International Cooperation on Search and Rescue in the Arctic
SAR in the Arctic is a complex and dynamic cross-disciplinary activity that requires the combined effort of multiple actors with specialized human and technical resources. Due to limited resources and infrastructure in the Arctic, international cooperation is particularly important. This article applies a conceptual framework drawn from regime-theory to study SAR cooperation in the Arctic. More specifically, we apply the three dimensions of regime effectiveness (outputs, outcomes and impacts) to examine the regimes established by the 2011 Arctic SAR Agreement and the 1995 Barents SAR Agreement. The study addresses the rights and duties established by the regimes and their institutional arrangements for cooperation. Further, it investigates the importance of operational cooperation among response agencies in understanding the development and effectiveness of the regimes. The study concludes that the Arctic SAR regime is still under implementation. The agreement has entered into force but a series of steps needs to be taken for the common SAR system to be operative. Consequently, the regime is in the early stages of development and any evaluations of its impact are premature. The parties have implemented the Barents SAR regime both formally and in practice. Though the regime is generally held to have a positive effect on cooperation between the parties, there is a range of challenges that raise questions regarding its capacity to provide for a coordinated and effective joint SAR operation. The study further concludes that treating regime effectiveness in terms of a causal link between output, outcome and impact should be done with caution. It also argues that the focus of regime theory on interest-based decision-making among regime parties should be supplemented by investigating the operative and informal aspects of cooperation.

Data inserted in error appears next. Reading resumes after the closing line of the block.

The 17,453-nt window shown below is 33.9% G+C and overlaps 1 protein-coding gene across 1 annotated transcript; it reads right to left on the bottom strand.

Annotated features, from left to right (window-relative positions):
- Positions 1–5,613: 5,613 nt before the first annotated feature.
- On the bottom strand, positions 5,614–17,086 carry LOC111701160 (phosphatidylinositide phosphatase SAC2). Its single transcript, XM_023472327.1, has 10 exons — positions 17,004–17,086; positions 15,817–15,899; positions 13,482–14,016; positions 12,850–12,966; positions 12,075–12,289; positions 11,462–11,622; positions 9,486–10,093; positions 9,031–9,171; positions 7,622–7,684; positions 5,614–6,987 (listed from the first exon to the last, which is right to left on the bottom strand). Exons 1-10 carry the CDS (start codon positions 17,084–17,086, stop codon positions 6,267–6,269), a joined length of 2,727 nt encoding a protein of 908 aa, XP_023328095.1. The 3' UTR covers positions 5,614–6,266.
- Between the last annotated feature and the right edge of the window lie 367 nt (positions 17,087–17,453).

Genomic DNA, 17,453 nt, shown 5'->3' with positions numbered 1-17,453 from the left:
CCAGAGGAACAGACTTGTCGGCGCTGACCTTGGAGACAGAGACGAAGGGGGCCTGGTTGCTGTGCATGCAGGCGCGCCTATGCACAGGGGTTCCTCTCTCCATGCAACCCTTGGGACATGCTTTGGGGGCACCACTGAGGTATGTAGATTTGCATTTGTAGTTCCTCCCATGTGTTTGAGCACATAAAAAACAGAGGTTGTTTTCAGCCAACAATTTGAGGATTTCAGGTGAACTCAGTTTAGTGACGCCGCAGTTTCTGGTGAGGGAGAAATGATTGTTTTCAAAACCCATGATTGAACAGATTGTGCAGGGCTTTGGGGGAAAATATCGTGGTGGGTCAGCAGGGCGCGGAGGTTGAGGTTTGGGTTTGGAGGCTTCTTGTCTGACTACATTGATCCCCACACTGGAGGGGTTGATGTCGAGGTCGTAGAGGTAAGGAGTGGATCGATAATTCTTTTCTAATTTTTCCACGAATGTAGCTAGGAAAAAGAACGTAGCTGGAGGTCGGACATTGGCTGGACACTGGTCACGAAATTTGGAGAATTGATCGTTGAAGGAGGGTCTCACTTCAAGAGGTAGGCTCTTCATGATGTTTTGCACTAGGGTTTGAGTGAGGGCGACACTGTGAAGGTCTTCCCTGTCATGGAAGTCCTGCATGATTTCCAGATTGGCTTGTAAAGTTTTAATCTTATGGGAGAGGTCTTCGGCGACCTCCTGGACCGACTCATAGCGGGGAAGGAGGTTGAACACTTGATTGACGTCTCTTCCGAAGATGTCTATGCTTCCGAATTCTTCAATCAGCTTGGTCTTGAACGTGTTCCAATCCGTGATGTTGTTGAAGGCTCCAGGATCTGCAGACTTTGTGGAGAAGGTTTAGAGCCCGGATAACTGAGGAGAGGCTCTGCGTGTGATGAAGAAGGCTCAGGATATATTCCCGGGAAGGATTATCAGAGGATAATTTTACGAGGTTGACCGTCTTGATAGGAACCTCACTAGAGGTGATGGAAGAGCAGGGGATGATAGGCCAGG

Source at https://doi.org/10.23865/arctic.v8.705